9. That there has been no decision by any court on the constitutionality of Vehicle Code §§40200 through 40230 from an independent jurisdiction, beyond the statutory scheme itself.




10.        That I continue to stand on my protected liberty and property interests under Code of Civil Procedure §906 as well as the Due Process Clause of the Fourteenth Amendment.

11.        Lockheed continues to conceal the subject matter of the notice of appeal in this case which controls appellate jurisdic-


tion. Lockheed is perpetuating the court's fraud of nondisclosure. [Pet. 22-26]


12.        That I also continue to stand on my substantive right of access to the court as part of my right of petition for redress of grievances under the First and Fourteenth Amendments.

13.        That the Crowder court, cited by Lockheed, states on page 812, that if state officials wrongfully and intentionally conceal information crucial to a person's ability to obtain redress through the courts, a constitutional violation is committed. (884 F.2d at 812). That Lockheed did not address the cover-up of crucial facts by the appellate court violating my right of access to the court on appeal described in the petition.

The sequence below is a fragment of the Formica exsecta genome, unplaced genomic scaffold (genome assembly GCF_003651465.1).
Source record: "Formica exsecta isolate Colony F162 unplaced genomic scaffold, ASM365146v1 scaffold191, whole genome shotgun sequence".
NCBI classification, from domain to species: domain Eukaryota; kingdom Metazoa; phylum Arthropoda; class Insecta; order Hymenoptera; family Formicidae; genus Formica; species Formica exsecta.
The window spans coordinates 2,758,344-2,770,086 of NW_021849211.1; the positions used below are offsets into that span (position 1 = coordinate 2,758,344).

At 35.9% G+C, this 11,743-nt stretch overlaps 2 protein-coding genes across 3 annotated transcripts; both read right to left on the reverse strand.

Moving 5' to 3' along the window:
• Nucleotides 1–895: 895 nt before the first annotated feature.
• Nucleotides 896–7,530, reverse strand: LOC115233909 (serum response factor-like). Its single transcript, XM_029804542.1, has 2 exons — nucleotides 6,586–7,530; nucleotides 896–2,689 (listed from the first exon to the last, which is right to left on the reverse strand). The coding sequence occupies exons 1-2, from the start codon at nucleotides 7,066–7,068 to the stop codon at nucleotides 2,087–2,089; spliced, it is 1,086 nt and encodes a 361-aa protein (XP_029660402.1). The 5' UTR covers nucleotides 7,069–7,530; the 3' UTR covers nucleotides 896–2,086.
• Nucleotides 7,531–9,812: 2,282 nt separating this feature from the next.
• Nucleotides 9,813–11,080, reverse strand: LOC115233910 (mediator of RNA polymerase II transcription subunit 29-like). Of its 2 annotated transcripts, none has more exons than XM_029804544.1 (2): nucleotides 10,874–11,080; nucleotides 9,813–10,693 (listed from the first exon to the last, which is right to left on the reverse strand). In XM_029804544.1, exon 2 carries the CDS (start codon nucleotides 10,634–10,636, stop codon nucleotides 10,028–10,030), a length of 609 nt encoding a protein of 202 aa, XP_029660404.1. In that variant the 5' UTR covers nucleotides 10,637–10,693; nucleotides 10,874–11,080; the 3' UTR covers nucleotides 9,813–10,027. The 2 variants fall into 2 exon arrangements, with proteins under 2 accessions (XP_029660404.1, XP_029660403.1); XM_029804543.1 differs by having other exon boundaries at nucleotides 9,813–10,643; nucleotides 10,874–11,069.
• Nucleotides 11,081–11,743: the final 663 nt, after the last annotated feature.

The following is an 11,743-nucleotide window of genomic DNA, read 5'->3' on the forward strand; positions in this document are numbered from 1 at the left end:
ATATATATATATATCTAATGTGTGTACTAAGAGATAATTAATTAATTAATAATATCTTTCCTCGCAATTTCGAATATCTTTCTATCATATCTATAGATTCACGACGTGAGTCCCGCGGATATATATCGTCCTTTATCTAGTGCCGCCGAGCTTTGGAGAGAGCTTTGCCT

14.        That just passing through courthouse doors and presenting legal documents, as Lockheed argues [Opp. 9], does not pass constitutional muster. As Crowder states, access must be “adequate, effective, and meaningful” (p. 811), none of which is here.





15.        That Lockheed, a private New York corporation, is the only party herein forbidden under the California Constitution from participating in the challenged statutory scheme on behalf of the City of Los Angeles, and many other California cities


[Pet. 13-14], which calls into question Lockheed's standing. Yet, Lockheed is the only party responding to this petition.




16.        The fact that Lockheed ignores the compelling reasons stated in the petition does not vitiate them. The main reason is to obviate the necessity of my having to seek a remedy by a separate federal action. [Pet. 12].

17.        That my petition goes beyond my personal interests. It involves substantive and procedural federal interests affecting millions of Californians [Pet. 13].